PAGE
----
This is so not what I’d planned on posting about today, but something unexpected happened the other night. First, a little background:
Many of you know I’m an interior designer by trade. I’ve run my own business in the field of model home merchandising since 1997. But in 2007, the economy, and home-building in particular, took a major nose-dive. Since then, I haven’t been working much in my field. The first 2 years off, I cooked and baked a lot. Then in 2010, I started writing. Since then, I’ve spent every moment possible honing my craft and becoming as skilled a writer as possible.
Some I've learned from books and blogs, but mostly from reading and critiquing other manuscripts. I believe critiquing to be the single best way to improve one's craft.
I take it very seriously. I’m brutally honest, kind, fair, constructive, and very thorough. Unless asked otherwise, I’ll edit down to the very last period—for grammar, content, characterization, plot, setting, dialogue, you name it. If it doesn’t work for me, I’ll explain why and give examples on how to fix it.
Critiquing has brought me great friendship, too. Lisa Regan, Carrie Butler, Jeff O'Handley, all good friends and skilled critique partners. Working with them and my many other partners ensured my manuscript was clean, layered, and rich. It also had a significant impact on my writing style.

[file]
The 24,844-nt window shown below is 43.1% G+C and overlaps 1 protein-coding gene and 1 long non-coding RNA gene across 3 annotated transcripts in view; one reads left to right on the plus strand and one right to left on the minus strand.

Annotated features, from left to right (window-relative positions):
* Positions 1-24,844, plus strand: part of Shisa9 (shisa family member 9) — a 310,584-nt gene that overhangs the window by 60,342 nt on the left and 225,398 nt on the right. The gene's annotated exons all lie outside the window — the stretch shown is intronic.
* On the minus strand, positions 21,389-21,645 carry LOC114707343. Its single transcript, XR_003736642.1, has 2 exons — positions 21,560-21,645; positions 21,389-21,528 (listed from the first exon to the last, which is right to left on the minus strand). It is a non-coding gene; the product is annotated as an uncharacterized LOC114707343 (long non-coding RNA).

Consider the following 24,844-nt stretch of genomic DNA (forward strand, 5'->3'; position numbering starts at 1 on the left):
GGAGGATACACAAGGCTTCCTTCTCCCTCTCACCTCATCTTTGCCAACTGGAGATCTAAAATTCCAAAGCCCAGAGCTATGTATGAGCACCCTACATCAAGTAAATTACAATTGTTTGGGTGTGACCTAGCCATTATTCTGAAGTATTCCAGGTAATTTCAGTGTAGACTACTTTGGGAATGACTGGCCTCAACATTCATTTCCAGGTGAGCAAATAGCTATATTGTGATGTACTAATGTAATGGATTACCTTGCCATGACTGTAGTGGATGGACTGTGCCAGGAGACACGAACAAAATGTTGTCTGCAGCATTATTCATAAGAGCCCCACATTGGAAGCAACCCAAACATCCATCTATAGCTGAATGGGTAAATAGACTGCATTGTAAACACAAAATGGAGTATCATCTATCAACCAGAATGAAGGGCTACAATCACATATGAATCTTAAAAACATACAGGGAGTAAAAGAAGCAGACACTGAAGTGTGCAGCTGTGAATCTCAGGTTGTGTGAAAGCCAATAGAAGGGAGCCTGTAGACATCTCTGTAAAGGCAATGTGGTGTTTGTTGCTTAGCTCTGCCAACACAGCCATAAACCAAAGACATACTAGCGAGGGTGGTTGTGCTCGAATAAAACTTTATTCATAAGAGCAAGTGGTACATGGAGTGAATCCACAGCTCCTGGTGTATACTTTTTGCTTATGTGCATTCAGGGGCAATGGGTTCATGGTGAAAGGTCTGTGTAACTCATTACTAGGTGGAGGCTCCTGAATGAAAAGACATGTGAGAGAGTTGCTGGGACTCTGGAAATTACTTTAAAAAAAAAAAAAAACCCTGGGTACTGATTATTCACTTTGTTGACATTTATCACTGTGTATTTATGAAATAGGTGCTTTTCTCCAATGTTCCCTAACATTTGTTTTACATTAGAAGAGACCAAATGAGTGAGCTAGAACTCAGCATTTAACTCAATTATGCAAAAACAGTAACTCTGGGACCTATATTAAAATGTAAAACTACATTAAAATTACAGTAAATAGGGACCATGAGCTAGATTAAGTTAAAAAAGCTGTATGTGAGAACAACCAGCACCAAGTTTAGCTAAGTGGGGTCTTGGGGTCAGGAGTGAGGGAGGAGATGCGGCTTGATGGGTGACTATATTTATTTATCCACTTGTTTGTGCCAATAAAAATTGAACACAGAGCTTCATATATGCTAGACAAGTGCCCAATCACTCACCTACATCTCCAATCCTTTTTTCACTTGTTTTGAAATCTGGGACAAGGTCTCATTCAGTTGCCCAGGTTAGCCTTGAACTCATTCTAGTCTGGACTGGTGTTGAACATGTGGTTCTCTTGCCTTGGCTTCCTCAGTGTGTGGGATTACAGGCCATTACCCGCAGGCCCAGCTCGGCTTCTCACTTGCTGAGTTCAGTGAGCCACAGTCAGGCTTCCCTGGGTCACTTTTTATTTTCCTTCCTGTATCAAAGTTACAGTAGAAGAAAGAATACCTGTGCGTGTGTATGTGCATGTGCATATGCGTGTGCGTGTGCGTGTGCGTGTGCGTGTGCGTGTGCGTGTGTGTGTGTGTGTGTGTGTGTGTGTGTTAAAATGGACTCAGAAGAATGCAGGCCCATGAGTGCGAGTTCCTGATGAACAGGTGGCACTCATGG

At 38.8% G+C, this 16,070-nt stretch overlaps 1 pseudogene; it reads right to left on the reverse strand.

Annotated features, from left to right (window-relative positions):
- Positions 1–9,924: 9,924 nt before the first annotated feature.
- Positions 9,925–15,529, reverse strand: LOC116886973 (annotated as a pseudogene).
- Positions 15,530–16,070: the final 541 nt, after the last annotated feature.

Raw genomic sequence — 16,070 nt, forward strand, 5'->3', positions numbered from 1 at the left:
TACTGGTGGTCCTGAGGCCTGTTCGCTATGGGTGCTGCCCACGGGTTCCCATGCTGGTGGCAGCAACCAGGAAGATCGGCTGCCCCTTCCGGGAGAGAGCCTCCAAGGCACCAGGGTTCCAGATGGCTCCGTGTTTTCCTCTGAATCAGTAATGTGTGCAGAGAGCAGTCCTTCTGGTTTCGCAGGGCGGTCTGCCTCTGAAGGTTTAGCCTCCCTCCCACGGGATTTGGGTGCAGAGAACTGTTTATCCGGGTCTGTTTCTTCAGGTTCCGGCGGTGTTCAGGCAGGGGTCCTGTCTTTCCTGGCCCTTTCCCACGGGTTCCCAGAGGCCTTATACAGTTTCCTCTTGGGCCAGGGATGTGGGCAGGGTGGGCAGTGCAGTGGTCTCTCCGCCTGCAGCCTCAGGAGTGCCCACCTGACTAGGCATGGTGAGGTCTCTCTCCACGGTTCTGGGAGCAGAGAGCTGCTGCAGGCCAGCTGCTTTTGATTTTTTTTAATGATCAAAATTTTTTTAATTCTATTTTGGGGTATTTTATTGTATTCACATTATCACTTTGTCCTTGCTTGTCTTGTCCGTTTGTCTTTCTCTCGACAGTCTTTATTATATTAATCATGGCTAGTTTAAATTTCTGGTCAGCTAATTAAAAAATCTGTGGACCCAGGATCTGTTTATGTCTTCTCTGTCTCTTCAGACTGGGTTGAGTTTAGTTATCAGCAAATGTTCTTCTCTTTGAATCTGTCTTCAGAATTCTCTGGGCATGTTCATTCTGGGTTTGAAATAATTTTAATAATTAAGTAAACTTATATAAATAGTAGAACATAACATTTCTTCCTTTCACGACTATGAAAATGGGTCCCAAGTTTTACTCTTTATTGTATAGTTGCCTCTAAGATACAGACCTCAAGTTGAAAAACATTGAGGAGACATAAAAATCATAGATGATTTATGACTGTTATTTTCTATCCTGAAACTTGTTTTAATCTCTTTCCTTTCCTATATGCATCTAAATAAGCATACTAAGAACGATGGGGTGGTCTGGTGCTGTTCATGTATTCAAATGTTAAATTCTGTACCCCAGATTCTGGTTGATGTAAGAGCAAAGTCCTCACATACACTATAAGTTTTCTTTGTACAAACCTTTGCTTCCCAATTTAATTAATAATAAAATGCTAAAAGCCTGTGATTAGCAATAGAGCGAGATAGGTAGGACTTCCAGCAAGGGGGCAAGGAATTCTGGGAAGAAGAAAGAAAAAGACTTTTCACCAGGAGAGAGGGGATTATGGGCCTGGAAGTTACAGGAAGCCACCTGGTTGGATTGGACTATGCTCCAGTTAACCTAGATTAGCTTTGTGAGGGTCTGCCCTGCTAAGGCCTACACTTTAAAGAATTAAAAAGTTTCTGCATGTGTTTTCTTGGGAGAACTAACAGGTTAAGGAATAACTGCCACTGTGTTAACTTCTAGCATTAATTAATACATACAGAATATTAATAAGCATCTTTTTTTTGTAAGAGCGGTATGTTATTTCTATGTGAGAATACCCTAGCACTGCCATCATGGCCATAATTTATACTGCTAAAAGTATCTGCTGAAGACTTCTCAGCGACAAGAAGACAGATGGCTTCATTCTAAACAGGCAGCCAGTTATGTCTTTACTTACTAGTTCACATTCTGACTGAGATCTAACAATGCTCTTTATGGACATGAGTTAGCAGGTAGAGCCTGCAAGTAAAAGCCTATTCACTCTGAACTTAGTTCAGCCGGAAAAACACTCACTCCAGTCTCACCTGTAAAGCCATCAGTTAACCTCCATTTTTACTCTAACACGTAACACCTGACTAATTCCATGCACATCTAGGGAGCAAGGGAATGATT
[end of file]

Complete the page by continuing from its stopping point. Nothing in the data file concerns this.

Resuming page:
Well, out of the blue last month, my publisher asked me to critique a 75,000 word manuscript. I found this request quite complimentary; they expressed considerable faith in my ability. I completed the critique with nearly 1,100 comments. Afterwards, I was told I had a “natural eye for editing.” They suggested I consider freelance editing, and, after going back and forth a bit, my publisher offered me a contract. Can you believe it?
I am now a freelance editor!
How cool is that?
I’ve often heard, when one door closes, another opens. Well, I believe it. A new opportunity has arisen, just when I needed it most. Can you imagine, getting paid to read? Okay, so it’s a lot more than that. A LOT MORE! But still, it’s reading. And to be honest, I can’t simply read for pleasure anymore anyway. No matter whose book or how well written, I cannot turn off that inner editor.
I'm grateful; my publisher is willing to work around my writing schedule so that I may finish my second novel, a sequel to The Mistaken. After all, that’s what’s most important to me. But making a little something on the side doing what I love most is a pretty cool gig.
Don’t you think?